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Banks v. Packard Motor Car Co.

Supreme Court of Michigan
Oct 2, 1950
328 Mich. 513 (Mich. 1950)


Docket No. 48, Calendar No. 44,575.

Decided October 2, 1950.

Appeal from Workmen's Compensation Commission. Submitted June 8, 1950. (Docket No. 48, Calendar No. 44,575.) Decided October 2, 1950.

Juanita Banks presented her claim against Packard Motor Car Company for injuries sustained while in its employ. Award to plaintiff. Defendant appeals. Affirmed.

Floyd T. Schermerhorn, for plaintiff.

Carl R. Binns, for defendant.

This is an appeal in the nature of certeriori by the Packard Motor Car Company from an award of the workmen's compensation commission to Juanita Banks for total disability from December 4, 1946. Defendant contends that neither loss of wage-earning capacity nor total disability as a result of the particular injury were established; that plaintiff failed to give notice of the nature of the injury within 3 months of its occurrence; and that plaintiff failed to claim compensation within the prescribed period.

Plaintiff, a common laborer, was hired by the defendant in 1942. On April 16, 1945, while lifting an aluminum aircraft motor block to another table, she slipped on some soapy water and fell, striking her shoulder against a table. She obtained a first-aid card from her foreman and reported for treatment. Treatment was continued until the latter part of June. Her arm was immobilized in a sling for a substantial part of this period and on June 7th she was given an injection of 5cc. of procaine in the sub-deltoid muscle. No working time was lost, as her assigned job was changed from inserting brass tubes in motor blocks, which required the use of both hands and the exertion of considerable force, to inserting rubber seals, an easy one-handed task. She was reassigned to her original job and approximately 3 weeks thereafter, on August 20, 1945, was laid off for lack of work.

Plaintiff thereupon returned to Poplar Bluffs, Missouri, and did not seek or obtain any employment until the latter part of 1946. One October 18th of that year she began working for the Carter Carburetor Company of St. Louis. She was discharged the following December 3d as unsatisfactory from the standpoint of both quality of work performed and attendance. She testified that her absenteeism was due to pain and suffering from the shoulder injury, aggravated by the work.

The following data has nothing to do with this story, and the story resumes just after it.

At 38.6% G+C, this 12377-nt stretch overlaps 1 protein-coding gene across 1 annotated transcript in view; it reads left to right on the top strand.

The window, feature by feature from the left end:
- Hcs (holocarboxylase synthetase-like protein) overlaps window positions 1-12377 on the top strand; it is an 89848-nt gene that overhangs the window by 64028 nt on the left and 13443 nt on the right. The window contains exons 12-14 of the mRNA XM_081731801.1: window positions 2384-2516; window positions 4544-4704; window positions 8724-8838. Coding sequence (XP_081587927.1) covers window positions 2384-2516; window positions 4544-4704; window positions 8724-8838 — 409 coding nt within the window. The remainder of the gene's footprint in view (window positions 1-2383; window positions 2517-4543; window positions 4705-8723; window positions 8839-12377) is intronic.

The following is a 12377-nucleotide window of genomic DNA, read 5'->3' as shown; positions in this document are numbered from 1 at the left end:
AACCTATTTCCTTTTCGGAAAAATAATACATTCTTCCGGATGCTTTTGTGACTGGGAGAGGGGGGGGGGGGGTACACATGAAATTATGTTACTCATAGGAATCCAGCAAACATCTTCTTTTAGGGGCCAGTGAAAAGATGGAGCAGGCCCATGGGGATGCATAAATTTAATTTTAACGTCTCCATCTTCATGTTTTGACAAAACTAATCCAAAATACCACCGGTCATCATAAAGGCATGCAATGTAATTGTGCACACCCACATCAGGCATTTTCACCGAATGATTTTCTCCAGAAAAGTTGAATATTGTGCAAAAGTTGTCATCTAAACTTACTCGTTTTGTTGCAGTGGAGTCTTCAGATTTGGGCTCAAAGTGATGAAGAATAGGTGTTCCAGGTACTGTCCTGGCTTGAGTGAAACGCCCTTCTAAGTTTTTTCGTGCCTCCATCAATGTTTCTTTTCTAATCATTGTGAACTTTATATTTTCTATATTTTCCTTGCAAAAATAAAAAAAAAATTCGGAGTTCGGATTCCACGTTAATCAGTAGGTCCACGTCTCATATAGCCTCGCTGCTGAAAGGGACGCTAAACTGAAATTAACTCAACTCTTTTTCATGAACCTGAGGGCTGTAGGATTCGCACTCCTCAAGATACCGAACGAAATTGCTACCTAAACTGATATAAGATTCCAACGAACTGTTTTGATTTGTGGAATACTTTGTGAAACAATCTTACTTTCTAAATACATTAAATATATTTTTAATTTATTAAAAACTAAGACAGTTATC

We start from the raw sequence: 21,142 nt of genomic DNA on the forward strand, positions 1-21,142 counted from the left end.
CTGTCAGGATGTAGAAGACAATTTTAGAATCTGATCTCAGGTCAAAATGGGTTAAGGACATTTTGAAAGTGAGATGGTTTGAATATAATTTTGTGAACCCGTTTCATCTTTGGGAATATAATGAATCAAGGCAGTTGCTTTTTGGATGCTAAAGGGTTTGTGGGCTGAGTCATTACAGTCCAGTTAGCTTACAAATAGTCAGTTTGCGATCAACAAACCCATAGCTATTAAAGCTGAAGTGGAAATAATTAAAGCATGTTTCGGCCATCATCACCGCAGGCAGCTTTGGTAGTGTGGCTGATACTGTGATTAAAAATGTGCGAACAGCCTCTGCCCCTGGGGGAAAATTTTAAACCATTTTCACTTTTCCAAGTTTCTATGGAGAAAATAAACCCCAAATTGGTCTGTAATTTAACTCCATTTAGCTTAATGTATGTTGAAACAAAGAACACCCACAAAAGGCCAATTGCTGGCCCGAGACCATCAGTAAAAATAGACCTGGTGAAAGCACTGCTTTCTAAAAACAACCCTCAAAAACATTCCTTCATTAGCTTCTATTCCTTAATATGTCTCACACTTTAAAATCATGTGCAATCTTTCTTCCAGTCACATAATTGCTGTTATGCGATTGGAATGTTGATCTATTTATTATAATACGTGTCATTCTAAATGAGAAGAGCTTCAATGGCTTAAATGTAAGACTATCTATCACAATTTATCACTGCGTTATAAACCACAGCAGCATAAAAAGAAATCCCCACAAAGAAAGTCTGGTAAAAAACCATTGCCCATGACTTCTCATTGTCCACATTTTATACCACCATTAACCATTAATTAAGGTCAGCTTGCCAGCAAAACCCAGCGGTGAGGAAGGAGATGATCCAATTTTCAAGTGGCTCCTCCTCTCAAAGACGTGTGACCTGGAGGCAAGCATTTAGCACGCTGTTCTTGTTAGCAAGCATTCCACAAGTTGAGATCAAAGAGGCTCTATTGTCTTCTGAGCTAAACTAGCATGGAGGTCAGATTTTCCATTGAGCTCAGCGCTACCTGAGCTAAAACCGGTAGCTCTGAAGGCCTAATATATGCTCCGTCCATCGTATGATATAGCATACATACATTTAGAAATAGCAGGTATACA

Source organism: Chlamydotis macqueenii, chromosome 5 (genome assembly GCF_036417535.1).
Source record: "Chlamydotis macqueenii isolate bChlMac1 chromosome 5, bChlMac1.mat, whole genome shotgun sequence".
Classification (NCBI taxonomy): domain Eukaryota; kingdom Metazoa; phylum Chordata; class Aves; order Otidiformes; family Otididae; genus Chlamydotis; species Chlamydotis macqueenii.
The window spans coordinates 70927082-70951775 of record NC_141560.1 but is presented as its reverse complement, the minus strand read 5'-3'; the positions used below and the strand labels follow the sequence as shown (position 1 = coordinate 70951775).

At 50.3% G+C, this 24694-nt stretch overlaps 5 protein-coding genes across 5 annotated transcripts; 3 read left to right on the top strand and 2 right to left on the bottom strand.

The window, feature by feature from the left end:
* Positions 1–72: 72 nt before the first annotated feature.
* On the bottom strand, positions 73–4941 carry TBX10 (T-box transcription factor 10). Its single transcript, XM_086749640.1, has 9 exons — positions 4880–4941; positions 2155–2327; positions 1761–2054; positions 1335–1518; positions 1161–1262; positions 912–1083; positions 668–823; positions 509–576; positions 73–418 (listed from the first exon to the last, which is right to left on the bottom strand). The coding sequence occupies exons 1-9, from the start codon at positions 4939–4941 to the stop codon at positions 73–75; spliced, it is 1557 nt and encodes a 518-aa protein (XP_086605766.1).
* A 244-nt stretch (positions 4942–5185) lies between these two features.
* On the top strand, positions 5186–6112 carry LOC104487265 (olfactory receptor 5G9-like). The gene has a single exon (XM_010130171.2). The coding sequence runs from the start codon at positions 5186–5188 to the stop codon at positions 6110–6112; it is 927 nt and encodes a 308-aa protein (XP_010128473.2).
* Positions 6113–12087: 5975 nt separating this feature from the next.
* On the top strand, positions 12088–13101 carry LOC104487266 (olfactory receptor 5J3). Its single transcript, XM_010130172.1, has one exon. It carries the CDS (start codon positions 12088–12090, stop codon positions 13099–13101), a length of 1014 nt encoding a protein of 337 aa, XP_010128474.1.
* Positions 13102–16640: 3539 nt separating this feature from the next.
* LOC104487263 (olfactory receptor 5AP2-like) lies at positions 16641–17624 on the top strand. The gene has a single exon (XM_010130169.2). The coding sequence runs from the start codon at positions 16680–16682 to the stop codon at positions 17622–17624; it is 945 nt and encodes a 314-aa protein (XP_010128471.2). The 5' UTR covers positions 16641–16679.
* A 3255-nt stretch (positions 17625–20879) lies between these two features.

The medical testimony, while partially conflicting, established the fact that plaintiff has a limitation of range of motion of her right shoulder as a result of adhesive capsulitis with calcification within the region of the super-spinatus tendon, which could be very painful. The commission made a finding, based upon the medical testimony, that the work done at the Carter Carburetor Company resulted in a flare-up of the shoulder condition caused by the injury of April 16, 1945. Plaintiff was awarded compensation for total disability from December 4, 1946, as the commission attributed any prior loss of earnings to the failure to seek employment, not to the injury.

The defendant's first-aid records show that the injuries treated were to plaintiff's left shoulder. Plaintiff, on the other hand, testified that the injury of April 16, 1945, and its subsequent treatment were to her right shoulder, and the commission so found. The findings in this regard and with respect to plaintiff having sustained compensable injuries resulting in total disability and loss of wage-earning capacity as a common laborer were based upon competent testimony and are binding upon this Court. CL 1948, § 413.12 (Stat Ann 1949 Cum Supp § 17.186).

Defendant contends that plaintiff failed to give notice of injury within 3 months of its occurrence and is therefore not entitled to compensation. CL 1948, § 412.15 (Stat Ann 1949 Cum Supp § 17.165). The employer is entitled to such notice as a substantial right ( Maki v. S.J. Groves Sons, 279 Mich. 644; Gower v. Department of Conservation, 317 Mich. 333), its purpose being to give him an opportunity to inquire into the alleged injury, while the facts are accessible and to provide the skilled medical and surgical care necessary to speed the recovery of the injured employee and minimize the loss. Littleton v. Grand Trunk Railway Co., Inc., 276 Mich. 41; Henderson v. Consumers Power Co., 301 Mich. 564; Palchak v. Murray Corporation of America, 318 Mich. 482. The notice, which may be written or oral, requires no niceties of expression so long as it is of a nature to reasonably inform the employer that a compensable injury was sustained. Littleton v. Grand Trunk Railway Co., Inc., supra; Henderson v. Consumers Power Co., supra.